Newspapers executives have the right to charge whatever they want for their products, be it the print edition, Web-site access or speciality channels such as Kindle and mobile editions. The public, in turn, has the right to decide whether to buy or seek its news elsewhere.
What news organizations do not have a right to do is raise the price of what they produce by creating artificial scarcity through an illegal cartel.
Thus it was that Los Angeles Times media columnist Timothy Rutten’s latest commentary became the talk of the Twitterverse over the weekend. Jay Rosen, Dan Gillmor, Vin Crosbie and I were among those kicking Rutten’s column around.
Rutten, in calling for an exemption from federal law so that newspaper companies can collude on a plan to charge for online access, made some important points about government’s role in fostering a free and independent press. In particular, he singled out the favorable postal rates going back to the earliest days of the republic as a key factor in the rise of a vigorous Fourth Estate. (Paul Starr, in his 2006 book “The Creation of the Media,” traces those postal policies to Colonial times, and identifies them as an important reason that newspapers and magazines became a mass medium in the United States in a way that they never did in Europe.)
But Rutten undermines his argument with unwarranted arrogance, including flashes of anger, at what has happened to his business. Here is a particularly choice passage:
[I]f Congress acts as it should, it will do so not on behalf of newspapers but for their readers. The press, after all, does not assert 1st Amendment protections on its own behalf but as the custodian of such protections on behalf of the American people.
Stating that the press is the “custodian” of the First Amendment is breathtaking not only for its insular cluelessness, but also because it goes against basic constitutional principles. Rutten should re-read the Supreme Court’s landmark Branzburg v. Hayes decision of 1972, in which Justice Byron White explained in ringing language why it would be wrong to grant journalists a constitutional privilege to protect their anonymous sources:
[L]iberty of the press is the right of the lonely pamphleteer who uses carbon paper or a mimeograph just as much as of the large metropolitan publisher who utilizes the latest photocomposition methods.
I don’t think White got it entirely right — surely certain types of journalism could be protected, as opposed to a professional class of journalists. But he’s inspiring in his assertion that the First Amendment belongs to all of us, and that we the people, not the press alone, are its custodians. Today, of course, the pamphleteers are armed with computers; they are legion, and they are not lonely.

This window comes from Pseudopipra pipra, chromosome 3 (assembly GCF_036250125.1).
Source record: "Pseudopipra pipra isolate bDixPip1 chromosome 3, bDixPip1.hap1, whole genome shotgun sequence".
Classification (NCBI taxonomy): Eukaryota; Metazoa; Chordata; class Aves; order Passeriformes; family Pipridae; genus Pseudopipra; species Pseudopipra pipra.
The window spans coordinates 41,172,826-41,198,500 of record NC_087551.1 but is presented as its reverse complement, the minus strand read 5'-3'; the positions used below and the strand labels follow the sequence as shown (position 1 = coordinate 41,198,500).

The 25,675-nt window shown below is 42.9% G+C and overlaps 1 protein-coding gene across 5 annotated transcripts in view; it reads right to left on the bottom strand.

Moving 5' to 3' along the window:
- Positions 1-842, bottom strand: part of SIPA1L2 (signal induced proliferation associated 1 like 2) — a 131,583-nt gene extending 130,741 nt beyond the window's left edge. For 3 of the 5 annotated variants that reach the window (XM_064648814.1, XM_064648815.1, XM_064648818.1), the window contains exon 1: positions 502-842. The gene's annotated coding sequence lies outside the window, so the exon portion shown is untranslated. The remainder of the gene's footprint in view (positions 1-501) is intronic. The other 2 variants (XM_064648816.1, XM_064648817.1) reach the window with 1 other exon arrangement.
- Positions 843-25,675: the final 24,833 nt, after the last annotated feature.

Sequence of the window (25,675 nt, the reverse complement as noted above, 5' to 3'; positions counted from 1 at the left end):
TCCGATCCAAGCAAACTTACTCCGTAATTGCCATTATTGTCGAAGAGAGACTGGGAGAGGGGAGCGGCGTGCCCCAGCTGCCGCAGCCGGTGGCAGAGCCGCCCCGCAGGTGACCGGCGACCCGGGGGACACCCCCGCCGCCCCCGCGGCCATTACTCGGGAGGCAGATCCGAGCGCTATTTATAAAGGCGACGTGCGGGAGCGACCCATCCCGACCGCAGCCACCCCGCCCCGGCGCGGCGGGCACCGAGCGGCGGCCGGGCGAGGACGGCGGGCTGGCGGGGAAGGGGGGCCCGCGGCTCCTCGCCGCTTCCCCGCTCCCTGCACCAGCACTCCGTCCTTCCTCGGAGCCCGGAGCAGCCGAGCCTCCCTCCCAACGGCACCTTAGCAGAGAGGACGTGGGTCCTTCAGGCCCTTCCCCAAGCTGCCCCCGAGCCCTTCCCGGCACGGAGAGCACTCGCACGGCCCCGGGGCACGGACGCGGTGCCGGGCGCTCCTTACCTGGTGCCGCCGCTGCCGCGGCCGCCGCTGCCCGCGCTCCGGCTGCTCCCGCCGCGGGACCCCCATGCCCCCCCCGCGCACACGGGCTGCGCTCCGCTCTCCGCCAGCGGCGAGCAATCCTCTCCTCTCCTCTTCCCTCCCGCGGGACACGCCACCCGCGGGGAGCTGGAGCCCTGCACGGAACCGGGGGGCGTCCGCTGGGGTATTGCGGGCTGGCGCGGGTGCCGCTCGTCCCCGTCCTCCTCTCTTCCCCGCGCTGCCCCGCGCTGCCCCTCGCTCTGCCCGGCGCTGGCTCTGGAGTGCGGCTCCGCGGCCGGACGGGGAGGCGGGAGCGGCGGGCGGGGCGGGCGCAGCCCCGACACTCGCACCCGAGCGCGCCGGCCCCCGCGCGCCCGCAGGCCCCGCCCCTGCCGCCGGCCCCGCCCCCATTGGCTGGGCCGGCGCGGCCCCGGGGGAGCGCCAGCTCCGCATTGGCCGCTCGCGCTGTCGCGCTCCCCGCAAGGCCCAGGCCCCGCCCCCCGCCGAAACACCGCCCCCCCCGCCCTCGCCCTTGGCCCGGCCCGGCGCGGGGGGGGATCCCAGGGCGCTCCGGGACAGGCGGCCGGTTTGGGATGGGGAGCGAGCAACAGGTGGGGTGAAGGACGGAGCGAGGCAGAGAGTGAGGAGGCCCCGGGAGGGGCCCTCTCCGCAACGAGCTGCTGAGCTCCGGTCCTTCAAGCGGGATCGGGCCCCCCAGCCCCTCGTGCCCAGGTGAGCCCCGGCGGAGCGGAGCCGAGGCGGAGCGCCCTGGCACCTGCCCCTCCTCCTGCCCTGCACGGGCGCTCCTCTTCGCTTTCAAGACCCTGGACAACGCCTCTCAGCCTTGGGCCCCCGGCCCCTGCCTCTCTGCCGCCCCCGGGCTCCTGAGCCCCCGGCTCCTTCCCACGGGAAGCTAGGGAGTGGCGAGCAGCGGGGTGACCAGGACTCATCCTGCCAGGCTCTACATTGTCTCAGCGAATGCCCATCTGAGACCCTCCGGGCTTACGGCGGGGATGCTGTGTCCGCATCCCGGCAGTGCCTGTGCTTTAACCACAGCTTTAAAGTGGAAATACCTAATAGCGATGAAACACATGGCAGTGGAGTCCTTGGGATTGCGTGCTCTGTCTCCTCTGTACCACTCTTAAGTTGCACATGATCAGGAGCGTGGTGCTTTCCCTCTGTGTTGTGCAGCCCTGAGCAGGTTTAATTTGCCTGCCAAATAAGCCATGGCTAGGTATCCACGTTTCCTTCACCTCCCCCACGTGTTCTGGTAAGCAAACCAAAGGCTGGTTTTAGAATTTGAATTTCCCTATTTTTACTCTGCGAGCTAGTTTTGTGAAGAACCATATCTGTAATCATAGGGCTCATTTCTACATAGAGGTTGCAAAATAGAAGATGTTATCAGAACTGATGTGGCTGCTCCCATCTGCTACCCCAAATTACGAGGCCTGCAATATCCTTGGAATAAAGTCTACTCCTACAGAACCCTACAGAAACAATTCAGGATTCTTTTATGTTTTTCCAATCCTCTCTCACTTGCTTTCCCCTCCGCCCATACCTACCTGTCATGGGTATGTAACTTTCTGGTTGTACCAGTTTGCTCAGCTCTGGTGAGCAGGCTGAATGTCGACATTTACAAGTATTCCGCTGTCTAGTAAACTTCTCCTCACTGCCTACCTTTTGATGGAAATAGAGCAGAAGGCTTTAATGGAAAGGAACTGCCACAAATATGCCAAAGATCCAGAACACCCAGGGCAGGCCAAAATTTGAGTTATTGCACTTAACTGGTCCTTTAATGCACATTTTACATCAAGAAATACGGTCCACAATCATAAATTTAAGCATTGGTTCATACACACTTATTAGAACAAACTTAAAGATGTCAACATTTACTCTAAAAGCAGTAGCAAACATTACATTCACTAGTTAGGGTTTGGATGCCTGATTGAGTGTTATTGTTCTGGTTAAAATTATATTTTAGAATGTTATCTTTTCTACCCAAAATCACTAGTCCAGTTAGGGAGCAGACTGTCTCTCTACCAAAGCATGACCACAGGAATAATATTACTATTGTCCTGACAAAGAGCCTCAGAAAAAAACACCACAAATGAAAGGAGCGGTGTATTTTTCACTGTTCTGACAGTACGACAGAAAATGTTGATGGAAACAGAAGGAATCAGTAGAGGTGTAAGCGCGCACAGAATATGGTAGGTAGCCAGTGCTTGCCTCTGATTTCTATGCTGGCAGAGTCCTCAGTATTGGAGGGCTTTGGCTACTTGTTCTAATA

Like Rutten, I want to see the newspaper business find a way out of the mess it’s in. Outside of newspaper Web sites, sources of news that consumers do not have to pay for — principally television and radio stations and their Web sites — do a fine job with the basics of local coverage.
But let’s take the Boston Globe as an example of two entirely different dilemmas. Yesterday’s edition included two stories that required a considerable amount of journalistic enterprise — a deep analysis of Boston Mayor Tom Menino’s development record and an investigative feature into the death of 7-year-old Nathaniel Turner, whose father has been charged with his murder. Those are the types of stories that are too expensive to do in the world of fast, cheap Web journalism.
On the other hand, have you seen the new WBUR.org? Combining news from its local staff with reports from NPR, the station’s Web site has the makings of a high-quality online newspaper. If the Globe started charging for access to Boston.com, maybe the Boston Herald would follow suit. But WBUR (90.9 FM), as a public station with hundreds of thousands of listeners, is going to keep its Web access free — as will New England Cable News and the city’s broadcast television and radio stations. Given that there is a considerable amount of overlap in the Globe’s and WBUR’s audiences (affluent, well-educated, liberal), the Globe would charge for Web access at its peril.
Absolutely no one knows the way forward for the troubled newspaper business. My own hope is that, once the recession ends, newspapers can thrive through a combination of smaller-circulation but more-expensive print editions, subscription fees for non-Web speciality products for the Kindle, cell phones and the like, and a more imaginative approach to Web advertising.
What makes no sense whatsover is the Rutten plan: a backroom deal to charge for something that readers have made clear they are not willing to pay for.
Comcast has finally completed its long-in-the-making takeover of New England Cable News — and the first thing it’s done is part ways with president and general manager Charlie Kravetz. According to the Boston Herald’s Jessica Heslam, Kravetz will be replaced by Bill Bridgen, executive vice president and general manager of Comcast SportsNet New England.
I know nothing about Bridgen. I do know Kravetz, and he’s a first-rate newsman with a lifetime of experience. I don’t see how this can be good news, although it’s certainly possible that it was voluntary.
New England Cable News reporter Greg Wayland interviewed me earlier today about the imminent return of Jay Severin.
Jim Braude and I discussed the crisis at the Boston Globe on “BroadSide” last night.